Naturally, there are certain issues that seem to be no-brainers such as equal pay for equal work. But, according to O’Beirne this is a ploy for women’s allegiance to the movement. Studies reveal that as far back as the 1950s, there was only a 2 percent gap in salary between never-married men and women. The oft-touted discrepancies in income are due, she says, to the type of work that men and women choose or that more women prefer to have more home time to raise their children which limits seniority and thus income.

O’Beirne outlines the egregious offense mounted against boy’s sports caused by Title IX which prohibits sex discrimination in education programs receiving federal funds. The goal for “equal outcomes” according to O’Beirne openly discriminates against men “since the number of women willing to suit up is less than the number of men who are.” The silly solution has been to reduce the slots available to male athletes to equalize those of women in college sports. O’Beirne says that one obvious loss due to gender equity was that in the 2004 Olympics in Athens fewer American men were given a shot at going for the gold!

O’Beirne provides a sad commentary on the present state of the U.S. military. In the name of phony equality, she says that women in the military have been placed in dangerous frontline positions where they don’t have an equal chance to survive because of smaller size and unequal strength. She says it has been definitely determined that only the top 5 percent of women can perform at the male medium in combat. O’Beirne gives a truthful rendition of pathetic stories of Pvt. Jessica Lynch who became a cause célèbre in the early days of the Iraq War. Neither the press nor the White House dared mention that not only was she unable to defend herself but that she had been raped by her captors! O’Beirne criticizes the Clinton and the Bush Administrations for perpetrating this charade that men and women can perform equally in combat. She also reports the large number of pregnancies that occur with a mixed crew on naval vessels.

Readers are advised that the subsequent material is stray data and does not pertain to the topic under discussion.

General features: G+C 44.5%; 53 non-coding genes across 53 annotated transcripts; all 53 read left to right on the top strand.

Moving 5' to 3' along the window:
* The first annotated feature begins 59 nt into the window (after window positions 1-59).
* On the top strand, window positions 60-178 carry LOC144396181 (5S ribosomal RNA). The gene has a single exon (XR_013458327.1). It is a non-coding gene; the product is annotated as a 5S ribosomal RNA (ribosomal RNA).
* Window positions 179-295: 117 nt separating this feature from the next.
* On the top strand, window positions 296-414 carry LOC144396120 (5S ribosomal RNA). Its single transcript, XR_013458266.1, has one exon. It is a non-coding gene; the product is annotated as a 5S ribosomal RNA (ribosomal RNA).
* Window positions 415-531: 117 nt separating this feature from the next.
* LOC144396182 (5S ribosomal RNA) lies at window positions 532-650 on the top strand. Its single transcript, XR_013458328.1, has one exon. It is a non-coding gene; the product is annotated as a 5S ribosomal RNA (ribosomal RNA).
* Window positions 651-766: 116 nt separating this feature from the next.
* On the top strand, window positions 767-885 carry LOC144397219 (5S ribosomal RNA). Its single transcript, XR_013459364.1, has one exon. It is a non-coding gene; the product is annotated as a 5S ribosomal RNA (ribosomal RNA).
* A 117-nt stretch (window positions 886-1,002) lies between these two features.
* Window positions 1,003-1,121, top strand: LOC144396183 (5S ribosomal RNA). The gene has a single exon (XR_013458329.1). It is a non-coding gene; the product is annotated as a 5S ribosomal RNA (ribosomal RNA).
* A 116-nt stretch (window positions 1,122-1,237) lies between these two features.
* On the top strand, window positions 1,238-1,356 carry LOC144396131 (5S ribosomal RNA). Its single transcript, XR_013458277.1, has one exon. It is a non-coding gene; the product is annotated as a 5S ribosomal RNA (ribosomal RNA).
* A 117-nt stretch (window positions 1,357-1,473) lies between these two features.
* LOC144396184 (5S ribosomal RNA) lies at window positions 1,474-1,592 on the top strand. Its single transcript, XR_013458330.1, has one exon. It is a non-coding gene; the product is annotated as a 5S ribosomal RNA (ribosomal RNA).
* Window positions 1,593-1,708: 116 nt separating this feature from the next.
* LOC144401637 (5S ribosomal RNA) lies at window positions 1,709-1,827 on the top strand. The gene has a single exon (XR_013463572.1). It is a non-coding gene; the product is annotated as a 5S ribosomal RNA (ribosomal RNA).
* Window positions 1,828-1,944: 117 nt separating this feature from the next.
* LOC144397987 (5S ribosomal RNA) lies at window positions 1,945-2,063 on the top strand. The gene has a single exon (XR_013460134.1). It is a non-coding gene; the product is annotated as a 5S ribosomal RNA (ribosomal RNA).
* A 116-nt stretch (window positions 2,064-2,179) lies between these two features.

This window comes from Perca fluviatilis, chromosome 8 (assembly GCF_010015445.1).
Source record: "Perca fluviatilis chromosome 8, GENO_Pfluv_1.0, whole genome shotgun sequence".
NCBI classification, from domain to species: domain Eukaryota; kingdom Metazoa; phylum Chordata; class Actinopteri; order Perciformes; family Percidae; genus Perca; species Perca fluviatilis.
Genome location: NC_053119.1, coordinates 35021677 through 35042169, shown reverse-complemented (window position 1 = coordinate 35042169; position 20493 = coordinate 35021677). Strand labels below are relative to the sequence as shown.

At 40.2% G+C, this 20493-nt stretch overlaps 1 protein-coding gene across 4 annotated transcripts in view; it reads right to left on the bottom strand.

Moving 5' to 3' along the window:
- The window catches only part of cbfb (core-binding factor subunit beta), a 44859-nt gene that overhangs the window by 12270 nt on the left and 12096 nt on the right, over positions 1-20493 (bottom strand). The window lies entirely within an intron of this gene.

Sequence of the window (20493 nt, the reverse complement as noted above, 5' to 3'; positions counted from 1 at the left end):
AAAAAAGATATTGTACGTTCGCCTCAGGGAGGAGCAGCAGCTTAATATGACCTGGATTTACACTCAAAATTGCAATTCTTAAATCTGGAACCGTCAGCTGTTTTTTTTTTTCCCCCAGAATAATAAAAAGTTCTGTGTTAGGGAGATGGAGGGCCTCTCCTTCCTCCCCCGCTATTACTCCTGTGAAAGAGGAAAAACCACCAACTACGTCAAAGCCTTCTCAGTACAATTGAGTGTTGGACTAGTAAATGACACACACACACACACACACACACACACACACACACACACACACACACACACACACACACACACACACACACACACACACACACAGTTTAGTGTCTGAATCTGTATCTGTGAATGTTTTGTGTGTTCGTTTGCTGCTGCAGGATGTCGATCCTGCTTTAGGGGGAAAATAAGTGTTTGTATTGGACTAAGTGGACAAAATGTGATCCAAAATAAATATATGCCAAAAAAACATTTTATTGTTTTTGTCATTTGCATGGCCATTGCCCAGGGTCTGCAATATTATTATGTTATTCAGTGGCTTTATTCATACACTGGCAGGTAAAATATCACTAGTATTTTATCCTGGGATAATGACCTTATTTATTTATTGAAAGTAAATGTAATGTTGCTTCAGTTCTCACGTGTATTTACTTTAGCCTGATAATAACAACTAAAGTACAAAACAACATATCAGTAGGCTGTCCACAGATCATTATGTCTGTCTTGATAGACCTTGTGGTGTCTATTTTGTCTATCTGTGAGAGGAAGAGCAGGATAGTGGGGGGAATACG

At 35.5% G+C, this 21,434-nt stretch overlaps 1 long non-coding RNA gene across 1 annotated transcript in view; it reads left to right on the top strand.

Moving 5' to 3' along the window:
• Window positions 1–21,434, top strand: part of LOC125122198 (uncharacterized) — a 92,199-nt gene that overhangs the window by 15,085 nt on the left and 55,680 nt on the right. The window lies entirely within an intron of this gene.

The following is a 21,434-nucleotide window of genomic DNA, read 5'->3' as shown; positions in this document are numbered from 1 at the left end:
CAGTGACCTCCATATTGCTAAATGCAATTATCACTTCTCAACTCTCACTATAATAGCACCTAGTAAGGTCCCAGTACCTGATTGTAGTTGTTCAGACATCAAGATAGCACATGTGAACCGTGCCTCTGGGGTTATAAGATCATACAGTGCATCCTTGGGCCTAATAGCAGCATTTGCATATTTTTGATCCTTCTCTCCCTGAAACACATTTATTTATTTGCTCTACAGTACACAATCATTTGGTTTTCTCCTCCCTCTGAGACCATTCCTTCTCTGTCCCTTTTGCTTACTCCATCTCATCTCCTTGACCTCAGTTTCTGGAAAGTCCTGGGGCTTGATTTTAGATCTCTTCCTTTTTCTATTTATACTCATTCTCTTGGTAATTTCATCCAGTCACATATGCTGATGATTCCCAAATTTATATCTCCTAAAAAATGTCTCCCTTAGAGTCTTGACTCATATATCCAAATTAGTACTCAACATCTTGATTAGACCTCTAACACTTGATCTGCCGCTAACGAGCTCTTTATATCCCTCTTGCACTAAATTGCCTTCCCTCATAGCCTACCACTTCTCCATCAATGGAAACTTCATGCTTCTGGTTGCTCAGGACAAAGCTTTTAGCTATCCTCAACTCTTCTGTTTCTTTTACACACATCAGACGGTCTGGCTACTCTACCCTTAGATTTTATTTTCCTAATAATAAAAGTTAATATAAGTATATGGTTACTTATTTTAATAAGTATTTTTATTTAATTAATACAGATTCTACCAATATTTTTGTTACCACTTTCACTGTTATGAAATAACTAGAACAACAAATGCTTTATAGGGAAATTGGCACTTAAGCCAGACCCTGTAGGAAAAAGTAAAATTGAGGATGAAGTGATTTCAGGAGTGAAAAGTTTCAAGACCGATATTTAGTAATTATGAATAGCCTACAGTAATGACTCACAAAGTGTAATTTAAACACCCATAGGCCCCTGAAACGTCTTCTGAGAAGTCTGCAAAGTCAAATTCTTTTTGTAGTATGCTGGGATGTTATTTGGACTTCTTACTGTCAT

The good news in all of this, according to O’Beirne, is that Mother Nature will not be denied. She cites numerous psychological studies that recognize that men and women are wired differently. These studies show “that men are, on average more aggressive, and enjoy superior math skills, and women are, on average, more nurturing, with better verbal skills.” O’Beirne states that “the field of evolutionary psychology offers cogent explanations for men’s and women’s different traits and temperaments.” It seems that Larry Summers, former President of Harvard University, was onto something. See where it got him? Out of a job!

In addition, says O’Beirne, is that the large majority of women don’t buy the malarkey and make the world better by their common sense and contributions to society. Kate O’Beirne is definitely one of them, if for nothing else, for writing this book. The book will give ammunition to these who want to refute the sham that has disrupted nature and family life and given a wrong prescription for human well-being and fulfillment over the past 40 years. The Catholic reader will also be edified to see that the Church’s teachings on procreation, the family and woman stated in Humanae Vitae (“On the Regulation of Birth”) (1968), Familiaris Consortio (“The Christian Family in the Modern World”) (1982) and Mulieris Dignitatem (“On the Dignity and Vocation of Women”) (1988) are consistent with nature and valuable guides for humans to live by.

Rev. Michael P. Orsi
Ave Maria School of Law
Ann Arbor, Mich.